Avoiding Overburdening India’s Global Assistance & Stable Security Ties

India has already extended several lines of credit, support, and assistance to Sri Lanka but it will also have to look that these gestures do not overburden India’s global assistance programme running across the countries. Hence, multilateral cooperation at the assistance level shall be worked out for a stable and long-term helping presence. Fourth, India will also have to ensure that its development cooperation in terms of education, and technical assistance continues so the educational institutions and basic needs of the people of Sri Lanka are fulfilled. Fourth, India has pioneered in striking deep-rooted cooperation with the security forces across the world irrespective of circumstances and leadership there. Therefore, cooperation between the Indian and Sri Lankan Security Forces will be in the interest of the two countries for coordinating in humanitarian crises. For instance, Sri Lankan security agencies will be the front-line guardians and any food crisis or natural disaster will need Indian forces to coordinate with their Sri Lankan counterparts. Security forces are considerably more objective in their goals and provide stability in interaction with other countries which seems to be the need of the hour for Sri Lanka and India.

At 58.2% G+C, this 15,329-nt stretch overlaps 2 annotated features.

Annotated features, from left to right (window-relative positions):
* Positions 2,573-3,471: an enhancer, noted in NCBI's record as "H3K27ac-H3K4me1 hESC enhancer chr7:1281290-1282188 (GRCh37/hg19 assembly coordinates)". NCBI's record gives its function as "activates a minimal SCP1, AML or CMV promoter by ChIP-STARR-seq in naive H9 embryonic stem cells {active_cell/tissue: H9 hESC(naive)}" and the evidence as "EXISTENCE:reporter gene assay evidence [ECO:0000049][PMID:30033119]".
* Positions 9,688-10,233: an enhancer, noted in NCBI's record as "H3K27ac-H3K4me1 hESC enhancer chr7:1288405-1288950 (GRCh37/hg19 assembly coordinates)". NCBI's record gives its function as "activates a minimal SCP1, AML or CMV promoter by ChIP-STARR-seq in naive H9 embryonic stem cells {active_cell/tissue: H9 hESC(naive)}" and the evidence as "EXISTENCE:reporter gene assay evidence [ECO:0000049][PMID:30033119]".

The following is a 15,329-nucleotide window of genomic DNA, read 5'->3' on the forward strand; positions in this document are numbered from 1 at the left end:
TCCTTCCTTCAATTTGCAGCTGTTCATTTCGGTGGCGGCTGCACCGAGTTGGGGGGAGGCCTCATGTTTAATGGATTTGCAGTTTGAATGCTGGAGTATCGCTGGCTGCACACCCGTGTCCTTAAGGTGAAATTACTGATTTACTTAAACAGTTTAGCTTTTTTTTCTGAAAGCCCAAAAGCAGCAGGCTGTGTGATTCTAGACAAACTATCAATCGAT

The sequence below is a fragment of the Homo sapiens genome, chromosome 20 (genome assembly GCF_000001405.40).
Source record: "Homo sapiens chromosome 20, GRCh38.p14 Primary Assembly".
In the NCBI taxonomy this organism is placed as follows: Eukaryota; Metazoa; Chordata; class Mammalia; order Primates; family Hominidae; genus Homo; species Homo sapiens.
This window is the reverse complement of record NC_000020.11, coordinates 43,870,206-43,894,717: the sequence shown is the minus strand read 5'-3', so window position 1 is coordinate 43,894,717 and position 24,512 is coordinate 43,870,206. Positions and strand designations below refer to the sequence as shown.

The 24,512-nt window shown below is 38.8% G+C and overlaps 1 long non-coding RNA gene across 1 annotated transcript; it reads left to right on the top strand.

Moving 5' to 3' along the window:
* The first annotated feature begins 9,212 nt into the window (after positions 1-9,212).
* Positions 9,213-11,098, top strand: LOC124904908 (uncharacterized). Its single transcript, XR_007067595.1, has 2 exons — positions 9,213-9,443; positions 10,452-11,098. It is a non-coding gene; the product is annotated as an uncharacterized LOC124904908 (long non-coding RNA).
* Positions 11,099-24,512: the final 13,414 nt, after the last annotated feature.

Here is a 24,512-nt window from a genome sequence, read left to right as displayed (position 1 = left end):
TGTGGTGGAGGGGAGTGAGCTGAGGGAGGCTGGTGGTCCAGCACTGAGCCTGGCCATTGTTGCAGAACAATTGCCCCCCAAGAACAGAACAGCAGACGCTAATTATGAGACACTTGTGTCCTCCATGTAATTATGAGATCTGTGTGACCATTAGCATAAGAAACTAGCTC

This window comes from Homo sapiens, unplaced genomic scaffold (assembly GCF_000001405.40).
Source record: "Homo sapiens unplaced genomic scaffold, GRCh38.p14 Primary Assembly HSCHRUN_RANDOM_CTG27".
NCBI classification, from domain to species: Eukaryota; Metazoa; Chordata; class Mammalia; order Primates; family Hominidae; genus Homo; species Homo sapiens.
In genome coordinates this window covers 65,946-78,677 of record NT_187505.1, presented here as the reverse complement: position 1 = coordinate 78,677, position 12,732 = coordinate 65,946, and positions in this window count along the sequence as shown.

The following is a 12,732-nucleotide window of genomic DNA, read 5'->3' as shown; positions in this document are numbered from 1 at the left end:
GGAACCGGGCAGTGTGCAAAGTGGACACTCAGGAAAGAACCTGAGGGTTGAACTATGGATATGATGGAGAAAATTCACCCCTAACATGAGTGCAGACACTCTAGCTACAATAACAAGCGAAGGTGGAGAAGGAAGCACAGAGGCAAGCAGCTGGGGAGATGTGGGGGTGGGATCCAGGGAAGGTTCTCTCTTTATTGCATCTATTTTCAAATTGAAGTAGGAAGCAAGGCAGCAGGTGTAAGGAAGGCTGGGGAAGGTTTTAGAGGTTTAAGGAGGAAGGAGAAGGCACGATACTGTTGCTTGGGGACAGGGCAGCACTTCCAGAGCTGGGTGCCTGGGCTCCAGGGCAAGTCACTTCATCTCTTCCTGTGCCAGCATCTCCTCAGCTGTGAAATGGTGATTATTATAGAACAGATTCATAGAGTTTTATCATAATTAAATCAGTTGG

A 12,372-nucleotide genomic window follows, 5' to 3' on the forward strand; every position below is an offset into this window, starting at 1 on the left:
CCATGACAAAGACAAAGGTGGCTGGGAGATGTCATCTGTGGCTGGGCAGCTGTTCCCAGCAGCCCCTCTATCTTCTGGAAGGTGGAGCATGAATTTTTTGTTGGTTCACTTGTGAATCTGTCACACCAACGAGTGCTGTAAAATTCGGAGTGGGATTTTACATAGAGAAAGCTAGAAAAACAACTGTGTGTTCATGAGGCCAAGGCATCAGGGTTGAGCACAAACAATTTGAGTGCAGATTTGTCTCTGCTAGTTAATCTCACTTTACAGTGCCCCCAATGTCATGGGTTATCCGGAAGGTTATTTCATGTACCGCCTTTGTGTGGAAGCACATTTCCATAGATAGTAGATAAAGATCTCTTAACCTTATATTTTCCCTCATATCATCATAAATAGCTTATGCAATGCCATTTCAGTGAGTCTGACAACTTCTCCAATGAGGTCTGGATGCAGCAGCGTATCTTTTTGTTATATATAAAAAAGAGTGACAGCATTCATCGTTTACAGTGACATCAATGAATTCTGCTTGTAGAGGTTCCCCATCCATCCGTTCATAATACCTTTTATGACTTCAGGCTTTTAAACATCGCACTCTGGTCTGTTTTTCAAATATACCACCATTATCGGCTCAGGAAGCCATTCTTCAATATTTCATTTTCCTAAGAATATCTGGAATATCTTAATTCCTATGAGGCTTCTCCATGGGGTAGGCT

With the Rajapaksa family looking for a complete exit from Sri Lanka amidst looming public uproar against them, prospects of political and economic stability lie with the forthcoming leadership. With Ranil Wickremesinghe elected as the new President, solutions will not be too handy as his long-term political career has resulted into his unpopularity. On the external front, India’s continuous support to Sri Lanka is expected beyond the formal channels by the people of the island nation. Undoubtedly, China will be a distant watcher rather than getting involved closely on the assistance front. In these circumstances, India an independent actor must also look for multilateral cooperation based on democratic values to assist Sri Lanka. At the same time, the spillover effects will see instability in the domestic politics of India. To avoid a two-front challenge- externally from Sri Lanka and internally from Tamil Nadu, India will also need a humanitarian approach beyond ethnic and cultural connections. Above all, diplomatic channels must serve as the first and last resort to any pressing issue in Sri Lanka including in the worst-case scenarios where the Sri Lankan Army might take full control of the situation.